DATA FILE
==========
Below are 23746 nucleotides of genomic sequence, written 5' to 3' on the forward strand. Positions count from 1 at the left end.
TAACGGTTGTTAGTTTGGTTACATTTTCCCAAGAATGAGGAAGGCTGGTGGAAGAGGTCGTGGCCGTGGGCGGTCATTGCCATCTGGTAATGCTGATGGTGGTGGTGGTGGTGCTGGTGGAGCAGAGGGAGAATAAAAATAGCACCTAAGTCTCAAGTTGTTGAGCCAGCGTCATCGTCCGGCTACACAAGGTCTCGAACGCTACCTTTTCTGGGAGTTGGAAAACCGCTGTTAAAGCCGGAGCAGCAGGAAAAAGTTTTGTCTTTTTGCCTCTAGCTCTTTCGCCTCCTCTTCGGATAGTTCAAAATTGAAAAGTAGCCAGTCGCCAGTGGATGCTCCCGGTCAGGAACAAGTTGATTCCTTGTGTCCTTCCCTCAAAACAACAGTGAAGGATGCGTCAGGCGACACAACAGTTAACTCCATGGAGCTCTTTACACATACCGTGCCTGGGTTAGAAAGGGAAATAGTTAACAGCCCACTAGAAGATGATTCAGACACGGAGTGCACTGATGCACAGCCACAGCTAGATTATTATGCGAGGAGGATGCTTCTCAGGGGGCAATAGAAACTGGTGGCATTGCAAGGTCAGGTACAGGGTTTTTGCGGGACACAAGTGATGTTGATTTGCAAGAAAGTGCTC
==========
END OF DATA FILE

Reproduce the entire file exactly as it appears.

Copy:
Below are 23746 nucleotides of genomic sequence, written 5' to 3' on the forward strand. Positions count from 1 at the left end.
TAACGGTTGTTAGTTTGGTTACATTTTCCCAAGAATGAGGAAGGCTGGTGGAAGAGGTCGTGGCCGTGGGCGGTCATTGCCATCTGGTAATGCTGATGGTGGTGGTGGTGGTGCTGGTGGAGCAGAGGGAGAATAAAAATAGCACCTAAGTCTCAAGTTGTTGAGCCAGCGTCATCGTCCGGCTACACAAGGTCTCGAACGCTACCTTTTCTGGGAGTTGGAAAACCGCTGTTAAAGCCGGAGCAGCAGGAAAAAGTTTTGTCTTTTTGCCTCTAGCTCTTTCGCCTCCTCTTCGGATAGTTCAAAATTGAAAAGTAGCCAGTCGCCAGTGGATGCTCCCGGTCAGGAACAAGTTGATTCCTTGTGTCCTTCCCTCAAAACAACAGTGAAGGATGCGTCAGGCGACACAACAGTTAACTCCATGGAGCTCTTTACACATACCGTGCCTGGGTTAGAAAGGGAAATAGTTAACAGCCCACTAGAAGATGATTCAGACACGGAGTGCACTGATGCACAGCCACAGCTAGATTATTATGCGAGGAGGATGCTTCTCAGGGGGCAATAGAAACTGGTGGCATTGCAAGGTCAGGTACAGGGTTTTTGCGGGACACAAGTGATGTTGATTTGCAAGAAAGTGCTC